As my ex was not there, we got to go first, I was from that moment on completely ignored. My lawyer was pleased and nervous. I sent her vibes to stop her hands shaking and take the tremor out of her voice. They stopped.
She opened her file, made a point, explained it, and moved the page to one side. She made another point, explained it and moved the page to one side. Each time she revealed the next page with it's heading, it's argument, and she continued in this vain for about 20 minutes. The judge took notes, only one time referring to his secretary to write some thing down.
She made a good argument in that at 9 years of age living 3 minutes away from his father, having expressed a desire to make up for lost time, having seen his little sister and being more than comfortable with his step mother and having every thing he needs here, there is no reason why on earth this little boy should not be more often in his fathers house. She refered to different reports, and to nearly two years of evidence gathered and presented.
I was happy she built a good solid argument. I wondered why she didn't seem to have so much confidence in herself. When she finished she sat back, but as we were angled side by side, she sat almost back in arms. It was a surprisingly warm moment between us.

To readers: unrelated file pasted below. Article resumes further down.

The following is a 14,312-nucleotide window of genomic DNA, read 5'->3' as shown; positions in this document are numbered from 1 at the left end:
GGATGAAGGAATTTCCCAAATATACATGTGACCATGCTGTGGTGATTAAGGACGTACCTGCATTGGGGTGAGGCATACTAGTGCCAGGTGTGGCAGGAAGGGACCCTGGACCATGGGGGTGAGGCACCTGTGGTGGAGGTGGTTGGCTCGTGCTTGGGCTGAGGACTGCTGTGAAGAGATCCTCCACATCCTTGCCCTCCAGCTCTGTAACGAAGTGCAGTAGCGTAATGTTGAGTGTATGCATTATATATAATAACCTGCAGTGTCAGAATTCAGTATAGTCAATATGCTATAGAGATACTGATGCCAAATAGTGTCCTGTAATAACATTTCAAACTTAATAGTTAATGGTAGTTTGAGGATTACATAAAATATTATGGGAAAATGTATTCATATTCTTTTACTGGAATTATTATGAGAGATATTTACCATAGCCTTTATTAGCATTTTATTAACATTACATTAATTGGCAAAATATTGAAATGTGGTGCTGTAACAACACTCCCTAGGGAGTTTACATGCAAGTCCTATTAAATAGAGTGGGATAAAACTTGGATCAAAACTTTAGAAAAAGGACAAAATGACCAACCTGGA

The rebuttal was to dismiss the aformentioned reports out of hand, to make references to bills that were never paid by me, which in fact were. To throw dirt and hope some stuck. The reply was unstructured, not very coherent in that the only reason they were against it was because, well they were against because they are convinced boy doesn't want it.  The reply was short, delivered under some duress, ( I was still sending forget your arguement vibes ) and was over quickly. The judge spoke,
The court will deliver it's verdict on January 15th thank you all very much
Monsieur Smarm the lawyer for my ex,  was from that point onwards ignored by me, he shook my hand afterwards, I didn't smile, I gave him the limp fish.
My lawyer tried to talk in an annex in private, he followed us in and delayed for nothing, so she said nothing.
She waited as did I.